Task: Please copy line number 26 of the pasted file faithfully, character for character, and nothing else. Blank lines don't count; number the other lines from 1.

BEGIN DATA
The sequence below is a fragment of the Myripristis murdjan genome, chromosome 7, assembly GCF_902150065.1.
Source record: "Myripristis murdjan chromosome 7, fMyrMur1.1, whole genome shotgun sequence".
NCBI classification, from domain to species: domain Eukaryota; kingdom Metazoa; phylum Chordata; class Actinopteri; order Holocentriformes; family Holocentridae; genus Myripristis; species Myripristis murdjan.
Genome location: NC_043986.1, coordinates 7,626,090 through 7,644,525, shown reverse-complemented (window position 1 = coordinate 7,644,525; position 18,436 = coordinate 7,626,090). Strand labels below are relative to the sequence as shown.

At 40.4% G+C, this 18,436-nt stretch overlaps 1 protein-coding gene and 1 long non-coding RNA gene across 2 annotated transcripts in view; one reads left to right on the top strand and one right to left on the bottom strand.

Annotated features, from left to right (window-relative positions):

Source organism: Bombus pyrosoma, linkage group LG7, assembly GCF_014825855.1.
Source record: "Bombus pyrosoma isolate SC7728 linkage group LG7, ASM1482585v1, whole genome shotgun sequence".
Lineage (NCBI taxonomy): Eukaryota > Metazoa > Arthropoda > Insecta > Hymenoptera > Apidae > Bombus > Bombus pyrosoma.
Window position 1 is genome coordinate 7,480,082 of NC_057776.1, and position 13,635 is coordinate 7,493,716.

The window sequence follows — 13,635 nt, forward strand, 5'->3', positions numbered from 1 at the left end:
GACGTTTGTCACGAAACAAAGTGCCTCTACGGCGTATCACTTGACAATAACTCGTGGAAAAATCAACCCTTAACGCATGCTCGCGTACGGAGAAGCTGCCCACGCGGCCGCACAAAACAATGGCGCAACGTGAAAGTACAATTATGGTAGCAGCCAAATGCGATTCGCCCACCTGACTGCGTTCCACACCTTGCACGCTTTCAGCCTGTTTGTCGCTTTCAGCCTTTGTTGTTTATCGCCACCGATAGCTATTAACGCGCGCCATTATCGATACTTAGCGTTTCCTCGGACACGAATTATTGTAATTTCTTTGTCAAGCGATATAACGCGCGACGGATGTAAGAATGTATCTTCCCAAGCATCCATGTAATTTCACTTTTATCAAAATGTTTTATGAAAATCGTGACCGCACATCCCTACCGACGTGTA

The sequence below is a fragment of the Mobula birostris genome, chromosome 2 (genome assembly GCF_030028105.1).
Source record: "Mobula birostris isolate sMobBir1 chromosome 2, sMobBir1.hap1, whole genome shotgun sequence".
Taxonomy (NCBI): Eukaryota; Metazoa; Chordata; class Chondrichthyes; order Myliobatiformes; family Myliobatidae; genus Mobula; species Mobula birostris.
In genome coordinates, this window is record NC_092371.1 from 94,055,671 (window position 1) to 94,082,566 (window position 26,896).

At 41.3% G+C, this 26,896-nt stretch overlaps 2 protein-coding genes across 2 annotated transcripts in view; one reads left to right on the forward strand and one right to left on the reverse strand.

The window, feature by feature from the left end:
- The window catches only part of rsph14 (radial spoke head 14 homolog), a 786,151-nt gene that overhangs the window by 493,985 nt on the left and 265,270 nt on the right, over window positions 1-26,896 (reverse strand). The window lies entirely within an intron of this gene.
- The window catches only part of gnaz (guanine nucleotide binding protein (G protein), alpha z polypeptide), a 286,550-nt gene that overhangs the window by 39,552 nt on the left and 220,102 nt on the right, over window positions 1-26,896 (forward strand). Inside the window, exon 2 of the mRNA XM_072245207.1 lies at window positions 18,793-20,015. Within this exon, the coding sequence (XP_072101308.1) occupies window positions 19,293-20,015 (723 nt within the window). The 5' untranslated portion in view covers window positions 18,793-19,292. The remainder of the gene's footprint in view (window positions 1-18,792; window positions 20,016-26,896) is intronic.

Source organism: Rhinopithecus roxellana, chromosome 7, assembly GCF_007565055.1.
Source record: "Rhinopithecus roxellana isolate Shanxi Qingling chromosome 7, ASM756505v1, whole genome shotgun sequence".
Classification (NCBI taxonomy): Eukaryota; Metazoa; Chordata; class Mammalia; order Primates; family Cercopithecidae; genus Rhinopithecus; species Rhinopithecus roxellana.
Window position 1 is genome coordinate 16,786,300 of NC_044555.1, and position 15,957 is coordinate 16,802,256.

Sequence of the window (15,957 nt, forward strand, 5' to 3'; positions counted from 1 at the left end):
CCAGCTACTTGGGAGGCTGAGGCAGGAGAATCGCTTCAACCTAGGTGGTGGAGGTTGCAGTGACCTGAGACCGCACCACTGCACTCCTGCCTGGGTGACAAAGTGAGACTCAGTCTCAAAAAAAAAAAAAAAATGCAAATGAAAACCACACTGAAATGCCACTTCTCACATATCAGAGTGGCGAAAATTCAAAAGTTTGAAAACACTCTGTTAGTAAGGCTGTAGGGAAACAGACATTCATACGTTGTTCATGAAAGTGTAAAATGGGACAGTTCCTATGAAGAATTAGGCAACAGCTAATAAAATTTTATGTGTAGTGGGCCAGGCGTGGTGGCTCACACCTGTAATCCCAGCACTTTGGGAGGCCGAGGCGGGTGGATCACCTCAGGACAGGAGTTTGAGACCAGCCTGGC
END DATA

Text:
CCAGCTACTTGGGAGGCTGAGGCAGGAGAATCGCTTCAACCTAGGTGGTGGAGGTTGCAGTGACCTGAGACCGCACCACTGCACTCCTGCCTGGGTGACAAAGTGAGACTCAGTCTCAAAAAAAAAAAAAAAATGCAAATGAAAACCACACTGAAATGCCACTTCTCACATATCAGAGTGGCGAAAATTCAAAAGTTTGAAAACACTCTGTTAGTAAGGCTGTAGGGAAACAGACATTCATACGTTGTTCATGAAAGTGTAAAATGGGACAGTTCCTATGAAGAATTAGGCAACAGCTAATAAAATTTTATGTGTAGTGGGCCAGGCGTGGTGGCTCACACCTGTAATCCCAGCACTTTGGGAGGCCGAGGCGGGTGGATCACCTCAGGACAGGAGTTTGAGACCAGCCTGGC